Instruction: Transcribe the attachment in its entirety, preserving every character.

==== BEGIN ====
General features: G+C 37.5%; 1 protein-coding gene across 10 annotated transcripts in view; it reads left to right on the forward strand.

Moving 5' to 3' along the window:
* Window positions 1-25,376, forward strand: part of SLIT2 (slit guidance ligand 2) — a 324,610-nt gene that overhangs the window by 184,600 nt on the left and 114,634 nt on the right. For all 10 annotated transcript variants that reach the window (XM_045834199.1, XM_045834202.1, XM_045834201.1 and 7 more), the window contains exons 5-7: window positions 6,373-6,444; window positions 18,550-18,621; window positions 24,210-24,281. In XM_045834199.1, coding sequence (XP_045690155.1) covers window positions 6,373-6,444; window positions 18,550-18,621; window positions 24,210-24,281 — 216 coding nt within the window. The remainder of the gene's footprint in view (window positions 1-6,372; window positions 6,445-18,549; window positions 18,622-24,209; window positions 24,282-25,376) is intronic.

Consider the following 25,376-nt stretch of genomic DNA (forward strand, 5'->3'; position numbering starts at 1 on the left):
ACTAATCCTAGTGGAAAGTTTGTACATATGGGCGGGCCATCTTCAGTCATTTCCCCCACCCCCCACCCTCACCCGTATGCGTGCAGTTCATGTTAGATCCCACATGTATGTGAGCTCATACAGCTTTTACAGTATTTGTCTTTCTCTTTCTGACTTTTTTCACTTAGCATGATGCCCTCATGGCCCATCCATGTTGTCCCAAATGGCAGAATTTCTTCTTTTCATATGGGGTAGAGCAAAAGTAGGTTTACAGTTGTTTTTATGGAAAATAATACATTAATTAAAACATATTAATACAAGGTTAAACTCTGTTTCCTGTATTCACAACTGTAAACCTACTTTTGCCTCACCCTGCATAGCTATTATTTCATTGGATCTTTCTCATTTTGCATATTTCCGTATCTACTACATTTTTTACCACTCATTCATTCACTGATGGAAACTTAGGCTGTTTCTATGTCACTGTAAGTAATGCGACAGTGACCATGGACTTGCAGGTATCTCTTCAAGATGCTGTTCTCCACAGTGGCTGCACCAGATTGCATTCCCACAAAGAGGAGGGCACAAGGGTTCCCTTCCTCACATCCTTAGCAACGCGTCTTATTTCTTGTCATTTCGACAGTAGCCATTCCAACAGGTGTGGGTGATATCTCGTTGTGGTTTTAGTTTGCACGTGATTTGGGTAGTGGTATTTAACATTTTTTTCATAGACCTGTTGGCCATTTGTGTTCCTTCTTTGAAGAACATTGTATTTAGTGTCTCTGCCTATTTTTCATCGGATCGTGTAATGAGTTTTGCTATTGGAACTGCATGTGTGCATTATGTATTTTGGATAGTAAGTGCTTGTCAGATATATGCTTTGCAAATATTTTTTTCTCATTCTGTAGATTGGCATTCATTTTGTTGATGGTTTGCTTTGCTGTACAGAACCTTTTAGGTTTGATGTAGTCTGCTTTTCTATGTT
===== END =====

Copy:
General features: G+C 37.5%; 1 protein-coding gene across 10 annotated transcripts in view; it reads left to right on the forward strand.

Moving 5' to 3' along the window:
* Window positions 1-25,376, forward strand: part of SLIT2 (slit guidance ligand 2) — a 324,610-nt gene that overhangs the window by 184,600 nt on the left and 114,634 nt on the right. For all 10 annotated transcript variants that reach the window (XM_045834199.1, XM_045834202.1, XM_045834201.1 and 7 more), the window contains exons 5-7: window positions 6,373-6,444; window positions 18,550-18,621; window positions 24,210-24,281. In XM_045834199.1, coding sequence (XP_045690155.1) covers window positions 6,373-6,444; window positions 18,550-18,621; window positions 24,210-24,281 — 216 coding nt within the window. The remainder of the gene's footprint in view (window positions 1-6,372; window positions 6,445-18,549; window positions 18,622-24,209; window positions 24,282-25,376) is intronic.

Consider the following 25,376-nt stretch of genomic DNA (forward strand, 5'->3'; position numbering starts at 1 on the left):
ACTAATCCTAGTGGAAAGTTTGTACATATGGGCGGGCCATCTTCAGTCATTTCCCCCACCCCCCACCCTCACCCGTATGCGTGCAGTTCATGTTAGATCCCACATGTATGTGAGCTCATACAGCTTTTACAGTATTTGTCTTTCTCTTTCTGACTTTTTTCACTTAGCATGATGCCCTCATGGCCCATCCATGTTGTCCCAAATGGCAGAATTTCTTCTTTTCATATGGGGTAGAGCAAAAGTAGGTTTACAGTTGTTTTTATGGAAAATAATACATTAATTAAAACATATTAATACAAGGTTAAACTCTGTTTCCTGTATTCACAACTGTAAACCTACTTTTGCCTCACCCTGCATAGCTATTATTTCATTGGATCTTTCTCATTTTGCATATTTCCGTATCTACTACATTTTTTACCACTCATTCATTCACTGATGGAAACTTAGGCTGTTTCTATGTCACTGTAAGTAATGCGACAGTGACCATGGACTTGCAGGTATCTCTTCAAGATGCTGTTCTCCACAGTGGCTGCACCAGATTGCATTCCCACAAAGAGGAGGGCACAAGGGTTCCCTTCCTCACATCCTTAGCAACGCGTCTTATTTCTTGTCATTTCGACAGTAGCCATTCCAACAGGTGTGGGTGATATCTCGTTGTGGTTTTAGTTTGCACGTGATTTGGGTAGTGGTATTTAACATTTTTTTCATAGACCTGTTGGCCATTTGTGTTCCTTCTTTGAAGAACATTGTATTTAGTGTCTCTGCCTATTTTTCATCGGATCGTGTAATGAGTTTTGCTATTGGAACTGCATGTGTGCATTATGTATTTTGGATAGTAAGTGCTTGTCAGATATATGCTTTGCAAATATTTTTTTCTCATTCTGTAGATTGGCATTCATTTTGTTGATGGTTTGCTTTGCTGTACAGAACCTTTTAGGTTTGATGTAGTCTGCTTTTCTATGTT